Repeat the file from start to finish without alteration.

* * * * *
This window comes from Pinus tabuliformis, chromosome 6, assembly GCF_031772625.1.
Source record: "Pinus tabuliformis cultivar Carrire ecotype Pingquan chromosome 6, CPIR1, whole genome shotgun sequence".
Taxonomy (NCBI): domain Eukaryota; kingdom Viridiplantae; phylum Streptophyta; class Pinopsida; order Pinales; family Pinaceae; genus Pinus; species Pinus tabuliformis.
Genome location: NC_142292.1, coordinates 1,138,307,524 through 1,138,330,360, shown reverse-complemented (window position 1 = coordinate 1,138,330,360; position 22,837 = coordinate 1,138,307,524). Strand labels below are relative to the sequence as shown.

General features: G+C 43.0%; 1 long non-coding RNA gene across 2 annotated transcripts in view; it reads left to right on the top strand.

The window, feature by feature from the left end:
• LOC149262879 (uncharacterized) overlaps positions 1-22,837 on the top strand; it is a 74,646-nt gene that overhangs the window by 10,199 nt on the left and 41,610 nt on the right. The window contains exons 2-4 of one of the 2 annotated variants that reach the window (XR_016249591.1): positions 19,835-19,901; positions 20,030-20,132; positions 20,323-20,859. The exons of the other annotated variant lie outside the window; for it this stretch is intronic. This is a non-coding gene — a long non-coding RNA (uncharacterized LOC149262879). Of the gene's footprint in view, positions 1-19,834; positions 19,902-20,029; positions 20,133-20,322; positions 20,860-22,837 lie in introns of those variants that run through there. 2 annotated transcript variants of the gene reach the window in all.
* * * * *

This window comes from Pinus tabuliformis, chromosome 6, assembly GCF_031772625.1.
Source record: "Pinus tabuliformis cultivar Carrire ecotype Pingquan chromosome 6, CPIR1, whole genome shotgun sequence".
Taxonomy (NCBI): domain Eukaryota; kingdom Viridiplantae; phylum Streptophyta; class Pinopsida; order Pinales; family Pinaceae; genus Pinus; species Pinus tabuliformis.
Genome location: NC_142292.1, coordinates 1,138,307,524 through 1,138,330,360, shown reverse-complemented (window position 1 = coordinate 1,138,330,360; position 22,837 = coordinate 1,138,307,524). Strand labels below are relative to the sequence as shown.

General features: G+C 43.0%; 1 long non-coding RNA gene across 2 annotated transcripts in view; it reads left to right on the top strand.

The window, feature by feature from the left end:
• LOC149262879 (uncharacterized) overlaps positions 1-22,837 on the top strand; it is a 74,646-nt gene that overhangs the window by 10,199 nt on the left and 41,610 nt on the right. The window contains exons 2-4 of one of the 2 annotated variants that reach the window (XR_016249591.1): positions 19,835-19,901; positions 20,030-20,132; positions 20,323-20,859. The exons of the other annotated variant lie outside the window; for it this stretch is intronic. This is a non-coding gene — a long non-coding RNA (uncharacterized LOC149262879). Of the gene's footprint in view, positions 1-19,834; positions 19,902-20,029; positions 20,133-20,322; positions 20,860-22,837 lie in introns of those variants that run through there. 2 annotated transcript variants of the gene reach the window in all.